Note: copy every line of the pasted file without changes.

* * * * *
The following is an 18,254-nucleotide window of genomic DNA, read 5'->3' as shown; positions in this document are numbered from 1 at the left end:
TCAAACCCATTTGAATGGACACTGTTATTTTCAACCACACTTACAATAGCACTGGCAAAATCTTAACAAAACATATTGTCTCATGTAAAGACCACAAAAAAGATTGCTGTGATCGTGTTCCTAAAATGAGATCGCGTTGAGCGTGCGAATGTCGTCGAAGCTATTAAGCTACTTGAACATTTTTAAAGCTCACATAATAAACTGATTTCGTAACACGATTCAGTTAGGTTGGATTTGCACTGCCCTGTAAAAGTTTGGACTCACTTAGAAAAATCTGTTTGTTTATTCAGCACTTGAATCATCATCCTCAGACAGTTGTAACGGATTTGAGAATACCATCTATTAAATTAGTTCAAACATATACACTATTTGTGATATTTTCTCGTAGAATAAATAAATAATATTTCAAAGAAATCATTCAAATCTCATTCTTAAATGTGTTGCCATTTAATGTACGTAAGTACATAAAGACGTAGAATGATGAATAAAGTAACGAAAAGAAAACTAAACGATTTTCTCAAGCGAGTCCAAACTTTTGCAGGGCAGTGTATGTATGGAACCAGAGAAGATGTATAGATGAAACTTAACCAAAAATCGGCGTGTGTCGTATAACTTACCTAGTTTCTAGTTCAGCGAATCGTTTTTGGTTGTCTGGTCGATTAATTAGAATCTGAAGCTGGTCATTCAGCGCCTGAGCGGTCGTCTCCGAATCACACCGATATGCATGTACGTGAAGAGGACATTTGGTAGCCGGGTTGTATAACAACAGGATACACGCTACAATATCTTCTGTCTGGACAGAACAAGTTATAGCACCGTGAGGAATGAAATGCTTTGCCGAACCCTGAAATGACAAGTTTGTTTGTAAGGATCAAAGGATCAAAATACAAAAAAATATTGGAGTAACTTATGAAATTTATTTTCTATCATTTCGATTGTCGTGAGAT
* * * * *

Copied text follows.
The following is an 18,254-nucleotide window of genomic DNA, read 5'->3' as shown; positions in this document are numbered from 1 at the left end:
TCAAACCCATTTGAATGGACACTGTTATTTTCAACCACACTTACAATAGCACTGGCAAAATCTTAACAAAACATATTGTCTCATGTAAAGACCACAAAAAAGATTGCTGTGATCGTGTTCCTAAAATGAGATCGCGTTGAGCGTGCGAATGTCGTCGAAGCTATTAAGCTACTTGAACATTTTTAAAGCTCACATAATAAACTGATTTCGTAACACGATTCAGTTAGGTTGGATTTGCACTGCCCTGTAAAAGTTTGGACTCACTTAGAAAAATCTGTTTGTTTATTCAGCACTTGAATCATCATCCTCAGACAGTTGTAACGGATTTGAGAATACCATCTATTAAATTAGTTCAAACATATACACTATTTGTGATATTTTCTCGTAGAATAAATAAATAATATTTCAAAGAAATCATTCAAATCTCATTCTTAAATGTGTTGCCATTTAATGTACGTAAGTACATAAAGACGTAGAATGATGAATAAAGTAACGAAAAGAAAACTAAACGATTTTCTCAAGCGAGTCCAAACTTTTGCAGGGCAGTGTATGTATGGAACCAGAGAAGATGTATAGATGAAACTTAACCAAAAATCGGCGTGTGTCGTATAACTTACCTAGTTTCTAGTTCAGCGAATCGTTTTTGGTTGTCTGGTCGATTAATTAGAATCTGAAGCTGGTCATTCAGCGCCTGAGCGGTCGTCTCCGAATCACACCGATATGCATGTACGTGAAGAGGACATTTGGTAGCCGGGTTGTATAACAACAGGATACACGCTACAATATCTTCTGTCTGGACAGAACAAGTTATAGCACCGTGAGGAATGAAATGCTTTGCCGAACCCTGAAATGACAAGTTTGTTTGTAAGGATCAAAGGATCAAAATACAAAAAAATATTGGAGTAACTTATGAAATTTATTTTCTATCATTTCGATTGTCGTGAGAT